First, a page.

RSPCA warns over face mask hazard to wildlife after rescuing 900 animals from litter since the start of lockdown, including 99 in Yorkshire

Animals can be seriously injured by the elastic straps of disposable face masksAnimals can be seriously injured by the elastic straps of disposable face masks
Animals can be seriously injured by the elastic straps of disposable face masks
Face masks are posing a serious wildlife hazard as more than 900 animals have been rescued from being caught in litter since the start of lockdown.

The RSPCA is warning people to “snip the straps” of discarded face masks to stop animals from becoming entangled.

North Yorkshire had particularly high rates of animals needing to be rescued, with 31 call-outs since the end of March.

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Rates were high in the rest of Yorkshire too as West Yorkshire had 24 call-outs, East Yorkshire had 23 and South Yorkshire 21, amounting to 99 call-outs across the region.

The animal charity released pictures of one incident of a gull who was found to have a face mask tightly round his legs in Chelmsford, Essex.

Despite the face mask causing swelling to his legs, the bird has now fully recovered - but it is just one example as to how dangerous face masks can be to animals.

The message comes as the RSPCA backs Keep Britain Tidy’s Great British September Clean, which kicked off this week and runs until 27 September.

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Since lockdown started on 23 March, the RSPCA has dealt with 938 incidents of animals caught in litter, including tin cans, elastic bands and plastic bottles.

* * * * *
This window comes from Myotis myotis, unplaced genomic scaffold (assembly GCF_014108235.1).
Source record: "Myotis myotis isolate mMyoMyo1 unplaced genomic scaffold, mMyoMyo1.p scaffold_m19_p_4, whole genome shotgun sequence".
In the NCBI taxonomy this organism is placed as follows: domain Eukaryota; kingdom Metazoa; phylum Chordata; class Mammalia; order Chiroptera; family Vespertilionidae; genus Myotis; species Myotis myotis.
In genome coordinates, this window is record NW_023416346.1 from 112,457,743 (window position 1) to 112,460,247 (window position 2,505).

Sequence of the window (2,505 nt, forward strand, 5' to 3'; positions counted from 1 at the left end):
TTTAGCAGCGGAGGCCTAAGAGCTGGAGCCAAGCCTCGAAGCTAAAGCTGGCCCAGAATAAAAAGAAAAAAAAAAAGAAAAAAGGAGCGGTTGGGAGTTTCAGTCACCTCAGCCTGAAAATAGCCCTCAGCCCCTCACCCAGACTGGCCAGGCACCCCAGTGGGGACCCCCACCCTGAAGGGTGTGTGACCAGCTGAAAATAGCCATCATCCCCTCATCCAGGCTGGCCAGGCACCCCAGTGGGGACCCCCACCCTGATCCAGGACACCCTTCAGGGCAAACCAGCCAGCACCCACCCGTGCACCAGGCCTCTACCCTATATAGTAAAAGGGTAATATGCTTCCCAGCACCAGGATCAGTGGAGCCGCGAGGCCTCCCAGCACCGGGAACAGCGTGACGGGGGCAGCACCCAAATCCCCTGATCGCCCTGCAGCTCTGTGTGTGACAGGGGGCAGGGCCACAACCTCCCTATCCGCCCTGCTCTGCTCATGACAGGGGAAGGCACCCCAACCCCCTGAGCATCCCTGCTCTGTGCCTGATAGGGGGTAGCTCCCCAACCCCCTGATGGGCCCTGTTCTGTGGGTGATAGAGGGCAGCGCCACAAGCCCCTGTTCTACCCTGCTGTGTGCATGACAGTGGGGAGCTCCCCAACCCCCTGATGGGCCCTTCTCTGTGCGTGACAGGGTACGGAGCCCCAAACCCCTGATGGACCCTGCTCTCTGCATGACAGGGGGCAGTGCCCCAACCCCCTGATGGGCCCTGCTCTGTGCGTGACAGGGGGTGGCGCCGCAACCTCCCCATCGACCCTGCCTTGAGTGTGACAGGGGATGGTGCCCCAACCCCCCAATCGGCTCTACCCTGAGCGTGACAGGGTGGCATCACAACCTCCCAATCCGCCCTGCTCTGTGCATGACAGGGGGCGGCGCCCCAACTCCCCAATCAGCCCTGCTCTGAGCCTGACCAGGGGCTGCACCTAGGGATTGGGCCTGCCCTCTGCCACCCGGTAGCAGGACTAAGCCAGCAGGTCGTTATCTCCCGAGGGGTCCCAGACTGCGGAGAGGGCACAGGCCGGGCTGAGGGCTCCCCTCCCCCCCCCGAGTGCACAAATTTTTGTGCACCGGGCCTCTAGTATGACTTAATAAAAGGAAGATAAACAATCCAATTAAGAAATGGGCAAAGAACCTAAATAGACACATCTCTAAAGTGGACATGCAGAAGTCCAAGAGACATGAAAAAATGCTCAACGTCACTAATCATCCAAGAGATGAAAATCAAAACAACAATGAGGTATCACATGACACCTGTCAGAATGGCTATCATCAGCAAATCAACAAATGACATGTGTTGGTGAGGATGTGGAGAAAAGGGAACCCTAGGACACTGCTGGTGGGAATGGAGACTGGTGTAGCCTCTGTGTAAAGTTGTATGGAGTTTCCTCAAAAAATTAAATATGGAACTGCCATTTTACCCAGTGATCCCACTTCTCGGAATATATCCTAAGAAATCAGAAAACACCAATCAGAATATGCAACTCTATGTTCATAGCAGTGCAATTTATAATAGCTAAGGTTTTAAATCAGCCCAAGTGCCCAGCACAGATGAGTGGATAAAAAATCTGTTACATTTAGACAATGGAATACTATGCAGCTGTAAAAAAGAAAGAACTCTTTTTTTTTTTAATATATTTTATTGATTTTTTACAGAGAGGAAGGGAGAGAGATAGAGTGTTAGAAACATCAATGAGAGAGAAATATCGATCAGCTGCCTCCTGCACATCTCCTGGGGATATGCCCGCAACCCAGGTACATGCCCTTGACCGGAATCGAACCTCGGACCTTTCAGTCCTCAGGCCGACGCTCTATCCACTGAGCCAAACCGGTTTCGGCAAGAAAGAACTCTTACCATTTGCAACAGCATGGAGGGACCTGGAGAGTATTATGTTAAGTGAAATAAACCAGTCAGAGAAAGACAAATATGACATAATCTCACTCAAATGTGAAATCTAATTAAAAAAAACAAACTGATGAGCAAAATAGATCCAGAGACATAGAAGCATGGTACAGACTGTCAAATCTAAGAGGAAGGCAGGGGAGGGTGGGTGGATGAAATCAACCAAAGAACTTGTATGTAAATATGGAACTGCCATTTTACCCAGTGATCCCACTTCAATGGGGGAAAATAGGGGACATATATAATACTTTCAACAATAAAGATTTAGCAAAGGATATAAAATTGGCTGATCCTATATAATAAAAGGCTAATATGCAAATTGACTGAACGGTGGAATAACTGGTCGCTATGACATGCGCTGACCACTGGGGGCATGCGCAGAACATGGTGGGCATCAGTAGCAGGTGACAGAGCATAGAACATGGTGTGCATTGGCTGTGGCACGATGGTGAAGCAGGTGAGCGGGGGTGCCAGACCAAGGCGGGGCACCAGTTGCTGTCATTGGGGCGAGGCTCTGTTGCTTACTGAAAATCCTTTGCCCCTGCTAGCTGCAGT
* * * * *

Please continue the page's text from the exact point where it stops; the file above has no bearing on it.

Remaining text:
Chris Sherwood, the RSPCA’s chief executive, said: “For many years the public have been aware of the message to cut up plastic six-pack rings before throwing them away to stop animals getting tangled in them, and now we are keen to get out the message that the same should be done for face masks too - as very sadly, animals are susceptible to getting tangled up in them.

“Now that face masks are the norm, and may be for some time to come, this message is more important than ever as thousands of these masks are being thrown away every day. We’re concerned discarded face masks could become a significant hazard, particularly to wild animals and birds.

“Our RSPCA officers have had to rescue animals from getting tangled in face masks and we expect that this may go up as time goes on, so the best thing to do is to simply cut the elastic ear straps in half before throwing it away.”

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Other recent litter-related incidents which the RSPCA has dealt with since the start of lockdown include a fox stuck in a plastic bottle, who suffered deep cuts and was able to be rescued, and a gull killed by a kebab skewer.

Most cases of litter affecting animals are preventable if rubbish is disposed of properly and responsibly.

The RSPCA’s top tips to protect wildlife from litter:

- Recycle and reuse as much as possible - and put everything else in the bin;

- Cut the loop handles of plastic carrier bags before recycling to prevent animals being tangled;

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- Cut plastic can holders and elastic bands so animals can’t get caught up;

- Cut up balloons before putting them in the bin;

- Cut up disposable gloves and snip the straps on face masks to prevent animals getting tangled;

- Clean and empty containers after use and pinch cans shut or cut containers in half before recycling.

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